Trump denies giving Turkey ‘green light’ for Syria offensive
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PKK 'probably' a bigger terror threat than IS -- Trump

Trump denies giving Turkey ‘green light’ for Syria offensive

Senior administration official pushes back against criticism that troop pullout will embolden adversaries, says no change in policy on Iran

US President Donald Trump answers questions during a joint press conference with Italian President Sergio Mattarella (not pictured) at the White House in Washingto on October 16, 2019. (Brendan Smialowski/AFP)
US President Donald Trump answers questions during a joint press conference with Italian President Sergio Mattarella (not pictured) at the White House in Washingto on October 16, 2019. (Brendan Smialowski/AFP)

US President Donald Trump denied on Wednesday that he had given Turkish President Recep Tayyip Erdogan a “green light” to launch operations against Kurdish fighters in Syria, but appeared to echo Turkish rhetoric about a Kurdish group being more dangerous than the Islamic State.

“President Erdogan’s decision didn’t surprise me because he’s wanted to do that for a long time,” Trump told reporters. “He’s been building up troops on the border with Syria for a long time.

“I didn’t give him a green light,” Trump said. “Just the opposite of a green light.”

Trump also said the Kurdish rebel PKK, who have waged a decades-long insurgency against Ankara, were “probably” a bigger terror threat than the Islamic State jihadist organization.

“The PKK, which is a part of the Kurds, as you know, is probably worse at terror and more of a terrorist threat in many ways than ISIS,” Trump told a news conference at the White House.

Tens of thousands have died since the Kurdish Workers Party (PKK) took up arms against the Turkish state in 1984. The PKK is considered a terror group by Ankara, the United States and the European Union.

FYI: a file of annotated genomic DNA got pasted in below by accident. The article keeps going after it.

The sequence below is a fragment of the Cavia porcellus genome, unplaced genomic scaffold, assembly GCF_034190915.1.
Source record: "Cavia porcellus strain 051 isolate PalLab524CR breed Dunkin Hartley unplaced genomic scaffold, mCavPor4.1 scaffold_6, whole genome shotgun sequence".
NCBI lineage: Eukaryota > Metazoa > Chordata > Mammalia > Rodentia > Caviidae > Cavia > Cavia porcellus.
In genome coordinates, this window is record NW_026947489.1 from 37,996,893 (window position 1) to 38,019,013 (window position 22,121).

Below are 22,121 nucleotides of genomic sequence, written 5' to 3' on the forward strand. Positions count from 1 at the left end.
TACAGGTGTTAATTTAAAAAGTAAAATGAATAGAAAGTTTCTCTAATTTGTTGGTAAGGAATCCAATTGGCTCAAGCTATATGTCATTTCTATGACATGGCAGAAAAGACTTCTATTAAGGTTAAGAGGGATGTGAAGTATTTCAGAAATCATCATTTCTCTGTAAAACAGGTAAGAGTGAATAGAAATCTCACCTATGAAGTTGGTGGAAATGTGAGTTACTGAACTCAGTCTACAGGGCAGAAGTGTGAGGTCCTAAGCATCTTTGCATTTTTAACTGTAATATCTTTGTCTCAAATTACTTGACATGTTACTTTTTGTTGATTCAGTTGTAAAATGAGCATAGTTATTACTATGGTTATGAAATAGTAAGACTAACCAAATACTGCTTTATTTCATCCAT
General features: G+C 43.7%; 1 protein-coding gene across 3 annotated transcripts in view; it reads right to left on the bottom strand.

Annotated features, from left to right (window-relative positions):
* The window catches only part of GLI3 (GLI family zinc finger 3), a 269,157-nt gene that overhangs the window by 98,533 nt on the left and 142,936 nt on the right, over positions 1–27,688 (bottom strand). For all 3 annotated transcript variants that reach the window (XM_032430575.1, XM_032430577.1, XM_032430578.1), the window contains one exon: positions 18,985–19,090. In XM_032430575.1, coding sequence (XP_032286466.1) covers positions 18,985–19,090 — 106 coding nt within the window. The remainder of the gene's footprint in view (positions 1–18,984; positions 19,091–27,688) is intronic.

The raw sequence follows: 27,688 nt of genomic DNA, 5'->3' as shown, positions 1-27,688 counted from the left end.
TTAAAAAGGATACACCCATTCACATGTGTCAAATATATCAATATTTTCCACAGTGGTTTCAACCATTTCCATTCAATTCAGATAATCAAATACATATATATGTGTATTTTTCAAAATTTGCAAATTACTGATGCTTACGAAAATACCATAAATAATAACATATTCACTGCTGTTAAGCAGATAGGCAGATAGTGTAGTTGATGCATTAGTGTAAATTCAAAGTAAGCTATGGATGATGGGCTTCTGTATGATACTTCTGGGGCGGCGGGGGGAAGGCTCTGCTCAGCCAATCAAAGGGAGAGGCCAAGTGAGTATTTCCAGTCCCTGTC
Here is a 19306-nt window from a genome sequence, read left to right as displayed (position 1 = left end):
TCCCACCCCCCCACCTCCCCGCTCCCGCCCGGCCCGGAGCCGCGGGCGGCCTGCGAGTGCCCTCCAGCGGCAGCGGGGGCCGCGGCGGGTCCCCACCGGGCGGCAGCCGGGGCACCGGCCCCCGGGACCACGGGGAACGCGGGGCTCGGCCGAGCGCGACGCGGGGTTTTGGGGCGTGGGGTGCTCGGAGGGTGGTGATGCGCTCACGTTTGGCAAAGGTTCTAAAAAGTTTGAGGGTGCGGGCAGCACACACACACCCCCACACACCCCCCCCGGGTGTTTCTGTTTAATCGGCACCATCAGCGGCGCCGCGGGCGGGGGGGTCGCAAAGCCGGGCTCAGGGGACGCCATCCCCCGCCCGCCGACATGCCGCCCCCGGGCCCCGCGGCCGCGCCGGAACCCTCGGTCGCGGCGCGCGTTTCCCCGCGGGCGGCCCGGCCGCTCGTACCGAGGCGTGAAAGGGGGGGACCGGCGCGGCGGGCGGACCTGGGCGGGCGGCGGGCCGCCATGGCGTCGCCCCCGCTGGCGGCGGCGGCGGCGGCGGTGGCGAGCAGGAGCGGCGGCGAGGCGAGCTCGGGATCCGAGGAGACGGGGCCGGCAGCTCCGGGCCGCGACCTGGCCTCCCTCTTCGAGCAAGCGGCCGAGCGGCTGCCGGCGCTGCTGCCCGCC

Under fire for abandoning America’s Kurdish allies in the anti-IS fight to face a Turkish assault in northern Syria, Trump disparaged the Kurds earlier Wednesday, saying they “are not angels.”

In this photo from May 14, 2013, a group of armed Kurdish fighters from the Kurdistan Workers Party (PKK) enter northern Iraq in the Heror area, northeast of Dahuk. (AP Photo/Ceerwan Aziz, File)

Trump told the press conference that other countries with a presence in Syria, including Iran, were the ones that should handle taking on the Islamic State.

“Russia, Iran, Syria, and to maybe a slightly lesser extent, Turkey, they all hate ISIS as much as we do. And it’s their part of the world. We’re 7,000 miles away,” he said.

However, a senior US administration official insisted Trump’s pullout from Syria will not change his hard line on Iran, a key ally of Syrian President Bashar Assad.

In a Senate hearing, Trump’s Democratic rivals said he had strengthened adversaries by pulling US troops who had permitted de facto autonomy in northeastern Syria by Kurdish fighters, a force that led the battle to crush Islamic State extremists.

Faced with a Turkish incursion, the Kurds asked Assad’s regime to return to the northeast of the war-battered country for the first time in years, with Russia patrolling in hopes of keeping the two sides apart.

“Withdrawing troops in northern Syria and green-lighting Turkey’s brutal incursion gives new life to ISIS and hands over the keys to our national security to (Russian President Vladimir) Putin, Iran and Assad,” said Bob Menendez, the top Democrat on the Senate Foreign Relations Committee.

Brian Hook, the US State Department special representative for Iran, testifies during a Senate Foreign Relations Committee hearing on US policy toward Iran, October 16, 2019 in Washington. (Tasos Katopodis/Getty Images/AFP)

Brian Hook, the US special representative on Iran, replied: “The president’s decision with respect to Syria is not going to change our Iran strategy or the efficacy of it.”

“Our forces in northeast Syria have never had an Iran mission-set,” he said.

But administration officials, notably former national security adviser John Bolton, had cited the Iranian presence in Syria as a reason to maintain US forces.

The administration has also warned that it will not contribute to the reconstruction of the war-battered country so long as Iranian troops are present.

Iran is an arch-foe for the Trump administration, which pulled out of a multinational deal on curbing Tehran’s nuclear program and instead slapped punishing sanctions.

Iran, led by Shiite clerics, counts on Assad, a secular leader from the heterodox Alawite community, as its main ally in the Arab world.

On Monday, another senior official, speaking on condition of anonymity, said Turkey’s incursion had upended US objectives including “the containment and expulsion of Iran.”

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